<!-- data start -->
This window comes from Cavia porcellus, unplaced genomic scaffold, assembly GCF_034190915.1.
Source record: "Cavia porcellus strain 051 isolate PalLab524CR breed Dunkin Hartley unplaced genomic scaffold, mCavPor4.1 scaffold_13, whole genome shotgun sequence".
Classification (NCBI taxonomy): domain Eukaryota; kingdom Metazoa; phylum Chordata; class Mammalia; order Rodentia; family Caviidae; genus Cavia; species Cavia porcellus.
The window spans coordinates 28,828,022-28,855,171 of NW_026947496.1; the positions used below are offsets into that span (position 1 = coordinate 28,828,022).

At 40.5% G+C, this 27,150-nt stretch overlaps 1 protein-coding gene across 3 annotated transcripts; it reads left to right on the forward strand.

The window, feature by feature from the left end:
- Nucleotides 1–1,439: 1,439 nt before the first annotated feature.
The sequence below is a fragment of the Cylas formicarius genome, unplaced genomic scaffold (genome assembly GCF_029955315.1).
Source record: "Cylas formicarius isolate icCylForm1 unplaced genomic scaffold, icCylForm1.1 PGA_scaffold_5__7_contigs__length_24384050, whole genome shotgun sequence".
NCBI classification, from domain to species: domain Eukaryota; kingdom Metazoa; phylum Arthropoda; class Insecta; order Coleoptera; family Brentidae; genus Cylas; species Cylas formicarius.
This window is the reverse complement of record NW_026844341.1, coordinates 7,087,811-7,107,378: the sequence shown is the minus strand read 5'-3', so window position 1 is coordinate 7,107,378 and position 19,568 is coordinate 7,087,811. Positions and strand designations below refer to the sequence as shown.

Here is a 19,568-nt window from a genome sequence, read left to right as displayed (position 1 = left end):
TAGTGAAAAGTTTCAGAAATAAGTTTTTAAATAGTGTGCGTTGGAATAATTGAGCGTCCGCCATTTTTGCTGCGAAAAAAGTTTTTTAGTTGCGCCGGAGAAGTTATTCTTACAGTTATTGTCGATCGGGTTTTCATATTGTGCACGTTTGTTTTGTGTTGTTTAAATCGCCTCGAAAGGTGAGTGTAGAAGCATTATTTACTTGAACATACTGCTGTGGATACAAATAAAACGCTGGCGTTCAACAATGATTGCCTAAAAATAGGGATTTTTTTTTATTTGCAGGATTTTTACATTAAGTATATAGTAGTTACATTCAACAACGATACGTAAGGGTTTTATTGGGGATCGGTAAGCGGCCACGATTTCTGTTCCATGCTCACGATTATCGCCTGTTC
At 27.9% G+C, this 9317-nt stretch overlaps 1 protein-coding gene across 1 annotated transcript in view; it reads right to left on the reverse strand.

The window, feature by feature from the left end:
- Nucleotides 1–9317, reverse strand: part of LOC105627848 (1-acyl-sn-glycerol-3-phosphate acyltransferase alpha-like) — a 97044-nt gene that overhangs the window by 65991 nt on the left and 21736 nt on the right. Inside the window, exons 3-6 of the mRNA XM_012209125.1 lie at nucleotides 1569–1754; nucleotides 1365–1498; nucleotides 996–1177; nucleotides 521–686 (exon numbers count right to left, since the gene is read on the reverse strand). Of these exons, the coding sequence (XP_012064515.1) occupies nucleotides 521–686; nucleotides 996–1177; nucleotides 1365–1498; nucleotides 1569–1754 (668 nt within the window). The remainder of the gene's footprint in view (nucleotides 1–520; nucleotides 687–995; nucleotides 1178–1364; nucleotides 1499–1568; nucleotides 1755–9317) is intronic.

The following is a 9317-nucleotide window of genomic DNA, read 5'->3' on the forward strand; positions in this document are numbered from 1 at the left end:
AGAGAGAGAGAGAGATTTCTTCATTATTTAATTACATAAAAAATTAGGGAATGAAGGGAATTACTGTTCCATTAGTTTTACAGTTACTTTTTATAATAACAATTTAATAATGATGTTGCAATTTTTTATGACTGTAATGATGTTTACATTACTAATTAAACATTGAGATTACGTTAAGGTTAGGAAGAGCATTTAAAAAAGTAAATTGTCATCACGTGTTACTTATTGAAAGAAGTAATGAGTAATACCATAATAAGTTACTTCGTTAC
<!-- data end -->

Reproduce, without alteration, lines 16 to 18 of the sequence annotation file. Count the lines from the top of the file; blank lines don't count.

- Nucleotides 1–9317, reverse strand: part of LOC105627848 (1-acyl-sn-glycerol-3-phosphate acyltransferase alpha-like) — a 97044-nt gene that overhangs the window by 65991 nt on the left and 21736 nt on the right. Inside the window, exons 3-6 of the mRNA XM_012209125.1 lie at nucleotides 1569–1754; nucleotides 1365–1498; nucleotides 996–1177; nucleotides 521–686 (exon numbers count right to left, since the gene is read on the reverse strand). Of these exons, the coding sequence (XP_012064515.1) occupies nucleotides 521–686; nucleotides 996–1177; nucleotides 1365–1498; nucleotides 1569–1754 (668 nt within the window). The remainder of the gene's footprint in view (nucleotides 1–520; nucleotides 687–995; nucleotides 1178–1364; nucleotides 1499–1568; nucleotides 1755–9317) is intronic.

The following is a 9317-nucleotide window of genomic DNA, read 5'->3' on the forward strand; positions in this document are numbered from 1 at the left end:
AGAGAGAGAGAGAGATTTCTTCATTATTTAATTACATAAAAAATTAGGGAATGAAGGGAATTACTGTTCCATTAGTTTTACAGTTACTTTTTATAATAACAATTTAATAATGATGTTGCAATTTTTTATGACTGTAATGATGTTTACATTACTAATTAAACATTGAGATTACGTTAAGGTTAGGAAGAGCATTTAAAAAAGTAAATTGTCATCACGTGTTACTTATTGAAAGAAGTAATGAGTAATACCATAATAAGTTACTTCGTTAC